Amanita floccocephala Atkinson. Probably Poisonous. - This species occurs in woods and groves at Ithaca during the autumn. The plants are medium sized, 6-8 cm. high, the cap 3-6 cm. broad, and the stems 4-6 mm. in thickness.
The pileus is hemispherical to convex, and expanded, smooth, whitish, with a tinge of straw color, and covered with torn, thin floccose patches of the upper half of the circumscissile volva. The gills are white and adnexed. The spores are globose, 7-10 µ. The stem is cylindrical or slightly tapering above, hollow or stuffed, floccose scaly and abruptly bulbous below. The annulus is superior, that is, near the upper end of the stem, membranaceous, thin, sometimes tearing, as in A. virosa. The volva is circumscissile, the margin of the bulb not being clear cut and prominent, because there is much refuse matter and soil interwoven with the lower portion of the volva. The bulb closely resembles those in Cooke's figure (Illustrations, 4) of A. mappa. Figure 63 shows these characters well.
Amanita floccocephala (natural size). Copyright.
Amanita velatipes Atkinson. Properties Unknown. - This plant is very interesting since it shows in a striking manner the peculiar way in which the veil is formed in some of the species of Amanita. Though not possessing brilliant colors, it is handsome in its form and in the peculiar setting of the volva fragments on the rich brown or faint yellow of the pileus. It has been found on several occasions during the month of July in a beech woods on one of the old flood plains of Six-mile creek, one of the gorges in the vicinity of Ithaca, N. Y. The mature plant is from 15-20 cm. high, the cap from 8-10 cm. broad, and the stem 1-1.5 cm. in thickness.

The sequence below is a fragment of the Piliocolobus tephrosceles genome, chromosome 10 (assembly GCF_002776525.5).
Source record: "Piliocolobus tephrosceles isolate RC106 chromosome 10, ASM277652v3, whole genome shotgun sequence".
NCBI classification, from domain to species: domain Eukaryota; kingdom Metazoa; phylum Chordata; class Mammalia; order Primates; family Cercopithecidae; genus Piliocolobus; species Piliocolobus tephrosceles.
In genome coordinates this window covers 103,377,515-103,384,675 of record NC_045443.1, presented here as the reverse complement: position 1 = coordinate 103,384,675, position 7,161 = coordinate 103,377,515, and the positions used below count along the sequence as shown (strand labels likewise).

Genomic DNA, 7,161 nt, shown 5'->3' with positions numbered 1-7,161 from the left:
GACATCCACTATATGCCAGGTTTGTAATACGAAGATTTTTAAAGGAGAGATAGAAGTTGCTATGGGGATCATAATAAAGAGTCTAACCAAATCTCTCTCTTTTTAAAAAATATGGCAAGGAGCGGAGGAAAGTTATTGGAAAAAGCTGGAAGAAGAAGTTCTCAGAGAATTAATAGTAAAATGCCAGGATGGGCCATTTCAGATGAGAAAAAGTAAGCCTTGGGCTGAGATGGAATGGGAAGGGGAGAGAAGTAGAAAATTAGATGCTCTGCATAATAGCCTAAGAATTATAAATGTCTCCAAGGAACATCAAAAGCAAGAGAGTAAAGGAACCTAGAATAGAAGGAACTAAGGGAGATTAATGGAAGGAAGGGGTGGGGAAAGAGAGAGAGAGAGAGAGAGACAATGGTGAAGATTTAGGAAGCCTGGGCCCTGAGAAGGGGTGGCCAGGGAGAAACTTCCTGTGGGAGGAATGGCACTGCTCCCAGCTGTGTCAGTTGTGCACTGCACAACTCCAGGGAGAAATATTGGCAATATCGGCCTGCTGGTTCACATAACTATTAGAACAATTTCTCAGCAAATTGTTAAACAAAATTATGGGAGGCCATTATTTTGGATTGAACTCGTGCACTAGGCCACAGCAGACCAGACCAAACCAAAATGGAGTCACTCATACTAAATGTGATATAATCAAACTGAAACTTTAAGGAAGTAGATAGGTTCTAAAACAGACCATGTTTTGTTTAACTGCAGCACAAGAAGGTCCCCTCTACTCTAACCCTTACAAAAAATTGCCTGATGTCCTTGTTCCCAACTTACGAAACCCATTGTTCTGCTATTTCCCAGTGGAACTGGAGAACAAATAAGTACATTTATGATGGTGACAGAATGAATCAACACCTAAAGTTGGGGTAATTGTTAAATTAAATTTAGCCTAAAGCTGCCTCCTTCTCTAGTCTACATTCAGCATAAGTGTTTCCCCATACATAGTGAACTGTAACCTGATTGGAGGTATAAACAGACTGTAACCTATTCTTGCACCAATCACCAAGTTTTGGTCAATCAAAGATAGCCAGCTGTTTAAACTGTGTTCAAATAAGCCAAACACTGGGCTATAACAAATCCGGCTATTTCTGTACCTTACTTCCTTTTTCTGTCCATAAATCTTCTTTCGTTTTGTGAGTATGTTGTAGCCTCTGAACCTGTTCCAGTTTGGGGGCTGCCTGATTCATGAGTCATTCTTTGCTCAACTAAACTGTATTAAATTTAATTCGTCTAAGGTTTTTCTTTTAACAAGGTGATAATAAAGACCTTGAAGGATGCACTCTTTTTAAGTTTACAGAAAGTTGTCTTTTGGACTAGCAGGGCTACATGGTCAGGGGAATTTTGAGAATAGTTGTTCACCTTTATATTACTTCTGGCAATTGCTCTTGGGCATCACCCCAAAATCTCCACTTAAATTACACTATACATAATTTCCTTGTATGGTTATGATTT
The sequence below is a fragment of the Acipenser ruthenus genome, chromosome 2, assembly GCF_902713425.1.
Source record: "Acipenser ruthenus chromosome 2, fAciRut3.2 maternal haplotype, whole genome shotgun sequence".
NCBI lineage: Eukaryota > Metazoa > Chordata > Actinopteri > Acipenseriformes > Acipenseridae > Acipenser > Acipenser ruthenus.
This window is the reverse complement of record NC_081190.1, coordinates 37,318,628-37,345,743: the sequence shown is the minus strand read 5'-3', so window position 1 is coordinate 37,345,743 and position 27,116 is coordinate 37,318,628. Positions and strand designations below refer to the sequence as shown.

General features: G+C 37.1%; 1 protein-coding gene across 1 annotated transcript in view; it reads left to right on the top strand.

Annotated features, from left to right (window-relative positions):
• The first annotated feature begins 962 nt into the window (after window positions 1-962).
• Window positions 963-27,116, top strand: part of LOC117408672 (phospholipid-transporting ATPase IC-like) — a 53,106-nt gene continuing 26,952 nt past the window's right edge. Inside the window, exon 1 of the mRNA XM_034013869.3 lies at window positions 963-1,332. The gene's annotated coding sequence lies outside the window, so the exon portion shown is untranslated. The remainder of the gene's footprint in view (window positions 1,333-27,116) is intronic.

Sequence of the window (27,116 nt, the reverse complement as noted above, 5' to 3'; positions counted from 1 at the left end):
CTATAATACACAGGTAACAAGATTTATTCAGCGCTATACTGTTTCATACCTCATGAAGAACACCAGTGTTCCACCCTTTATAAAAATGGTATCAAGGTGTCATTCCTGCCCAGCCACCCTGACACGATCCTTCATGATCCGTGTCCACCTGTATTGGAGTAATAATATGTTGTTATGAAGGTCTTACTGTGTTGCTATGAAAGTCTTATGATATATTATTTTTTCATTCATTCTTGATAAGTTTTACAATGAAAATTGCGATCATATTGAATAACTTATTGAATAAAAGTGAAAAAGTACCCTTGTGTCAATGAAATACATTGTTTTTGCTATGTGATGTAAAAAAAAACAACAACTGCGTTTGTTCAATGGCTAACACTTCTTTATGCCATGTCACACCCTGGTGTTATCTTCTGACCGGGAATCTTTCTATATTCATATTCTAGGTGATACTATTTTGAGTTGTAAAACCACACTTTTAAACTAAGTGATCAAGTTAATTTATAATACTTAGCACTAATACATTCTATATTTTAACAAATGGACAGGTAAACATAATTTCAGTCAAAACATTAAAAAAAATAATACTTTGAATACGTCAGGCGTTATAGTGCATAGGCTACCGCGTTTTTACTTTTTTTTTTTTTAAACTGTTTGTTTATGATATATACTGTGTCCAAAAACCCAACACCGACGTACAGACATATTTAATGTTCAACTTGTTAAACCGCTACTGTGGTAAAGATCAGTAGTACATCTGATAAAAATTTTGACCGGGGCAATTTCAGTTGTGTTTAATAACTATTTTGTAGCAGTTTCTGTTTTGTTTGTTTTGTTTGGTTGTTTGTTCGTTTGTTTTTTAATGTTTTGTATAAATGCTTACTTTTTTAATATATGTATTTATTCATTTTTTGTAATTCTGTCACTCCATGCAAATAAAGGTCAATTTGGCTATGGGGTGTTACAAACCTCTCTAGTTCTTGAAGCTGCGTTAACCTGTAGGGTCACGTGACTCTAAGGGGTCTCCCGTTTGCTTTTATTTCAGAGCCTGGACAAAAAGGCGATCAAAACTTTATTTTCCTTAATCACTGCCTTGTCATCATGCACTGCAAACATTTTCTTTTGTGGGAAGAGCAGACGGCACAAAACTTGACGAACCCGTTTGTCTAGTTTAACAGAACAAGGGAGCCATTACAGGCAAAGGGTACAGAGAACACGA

The pileus is viscid when moist, rounded, then broadly oval and convex to expanded, striate on the margin, sometimes in old plants the margin is elevated. It is smooth throughout, and of a soft, rich hair brown, or umber brown color, darker in the center. Sometimes there is a decided but dull maize yellow tinge over the larger part of the pileus, but even then the center is often brown in color, shading into the yellow color toward the margin; the light yellow forms in age, often thinning out to a cream color. The flesh of the pileus is rather thin, even in the center, and becomes very thin toward the margin, as shown in Fig. 67. The scales on the pileus are more or less flattened, rather thin, clearly separated from the pileus, and easily removed. They are more or less angular, and while elongated transversely at first, become nearly isodiametric as the pileus becomes fully expanded, passing from an elongated form to rectangular, or sinuous in outline, the margin more or less upturned, especially in age, when they begin to loosen and "peel" from the surface of the cap. They are lighter in color than the pileus and I have never observed the yellow tint in them. The gills are white, broad at the middle, about 1 cm., and taper gradually toward each end. The spores are usually inequilaterally oval, 8-10 x 6-7 µ, granular when young, when mature with a large oil drop.